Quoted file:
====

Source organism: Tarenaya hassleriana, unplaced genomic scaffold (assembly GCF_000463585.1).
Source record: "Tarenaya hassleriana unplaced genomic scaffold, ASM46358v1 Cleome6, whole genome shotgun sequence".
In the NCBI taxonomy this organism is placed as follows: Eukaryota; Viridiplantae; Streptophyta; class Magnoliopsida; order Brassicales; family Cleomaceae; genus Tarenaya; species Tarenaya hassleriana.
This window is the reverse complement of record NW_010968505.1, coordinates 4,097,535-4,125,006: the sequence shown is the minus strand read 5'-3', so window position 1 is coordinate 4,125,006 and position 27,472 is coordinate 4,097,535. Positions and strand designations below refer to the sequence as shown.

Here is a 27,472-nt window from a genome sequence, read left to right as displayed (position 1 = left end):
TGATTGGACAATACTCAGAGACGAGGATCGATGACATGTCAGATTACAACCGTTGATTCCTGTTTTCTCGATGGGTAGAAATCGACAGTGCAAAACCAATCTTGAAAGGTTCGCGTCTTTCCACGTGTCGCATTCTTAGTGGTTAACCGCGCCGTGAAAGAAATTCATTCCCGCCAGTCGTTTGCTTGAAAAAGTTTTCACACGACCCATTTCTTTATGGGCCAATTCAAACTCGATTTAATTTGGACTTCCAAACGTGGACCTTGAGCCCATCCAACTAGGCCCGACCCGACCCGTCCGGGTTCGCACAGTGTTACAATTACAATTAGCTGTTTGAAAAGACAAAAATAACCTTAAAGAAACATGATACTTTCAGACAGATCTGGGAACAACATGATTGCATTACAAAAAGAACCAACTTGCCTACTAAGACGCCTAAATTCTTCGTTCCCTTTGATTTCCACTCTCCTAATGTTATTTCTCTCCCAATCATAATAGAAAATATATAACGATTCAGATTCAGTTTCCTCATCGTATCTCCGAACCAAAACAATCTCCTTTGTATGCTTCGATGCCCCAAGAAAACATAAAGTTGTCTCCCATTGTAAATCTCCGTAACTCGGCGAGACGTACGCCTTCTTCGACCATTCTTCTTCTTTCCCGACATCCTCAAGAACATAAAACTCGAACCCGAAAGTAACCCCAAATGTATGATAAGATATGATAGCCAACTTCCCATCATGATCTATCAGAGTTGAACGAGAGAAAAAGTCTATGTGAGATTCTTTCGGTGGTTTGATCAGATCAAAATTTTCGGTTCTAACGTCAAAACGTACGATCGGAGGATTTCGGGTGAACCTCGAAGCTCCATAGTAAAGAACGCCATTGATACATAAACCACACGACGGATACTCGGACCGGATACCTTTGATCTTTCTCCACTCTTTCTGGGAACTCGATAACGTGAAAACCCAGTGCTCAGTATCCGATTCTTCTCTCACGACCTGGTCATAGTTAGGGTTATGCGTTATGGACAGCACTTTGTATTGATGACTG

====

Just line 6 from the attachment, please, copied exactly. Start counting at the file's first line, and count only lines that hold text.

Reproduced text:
TGATTGGACAATACTCAGAGACGAGGATCGATGACATGTCAGATTACAACCGTTGATTCCTGTTTTCTCGATGGGTAGAAATCGACAGTGCAAAACCAATCTTGAAAGGTTCGCGTCTTTCCACGTGTCGCATTCTTAGTGGTTAACCGCGCCGTGAAAGAAATTCATTCCCGCCAGTCGTTTGCTTGAAAAAGTTTTCACACGACCCATTTCTTTATGGGCCAATTCAAACTCGATTTAATTTGGACTTCCAAACGTGGACCTTGAGCCCATCCAACTAGGCCCGACCCGACCCGTCCGGGTTCGCACAGTGTTACAATTACAATTAGCTGTTTGAAAAGACAAAAATAACCTTAAAGAAACATGATACTTTCAGACAGATCTGGGAACAACATGATTGCATTACAAAAAGAACCAACTTGCCTACTAAGACGCCTAAATTCTTCGTTCCCTTTGATTTCCACTCTCCTAATGTTATTTCTCTCCCAATCATAATAGAAAATATATAACGATTCAGATTCAGTTTCCTCATCGTATCTCCGAACCAAAACAATCTCCTTTGTATGCTTCGATGCCCCAAGAAAACATAAAGTTGTCTCCCATTGTAAATCTCCGTAACTCGGCGAGACGTACGCCTTCTTCGACCATTCTTCTTCTTTCCCGACATCCTCAAGAACATAAAACTCGAACCCGAAAGTAACCCCAAATGTATGATAAGATATGATAGCCAACTTCCCATCATGATCTATCAGAGTTGAACGAGAGAAAAAGTCTATGTGAGATTCTTTCGGTGGTTTGATCAGATCAAAATTTTCGGTTCTAACGTCAAAACGTACGATCGGAGGATTTCGGGTGAACCTCGAAGCTCCATAGTAAAGAACGCCATTGATACATAAACCACACGACGGATACTCGGACCGGATACCTTTGATCTTTCTCCACTCTTTCTGGGAACTCGATAACGTGAAAACCCAGTGCTCAGTATCCGATTCTTCTCTCACGACCTGGTCATAGTTAGGGTTATGCGTTATGGACAGCACTTTGTATTGATGACTG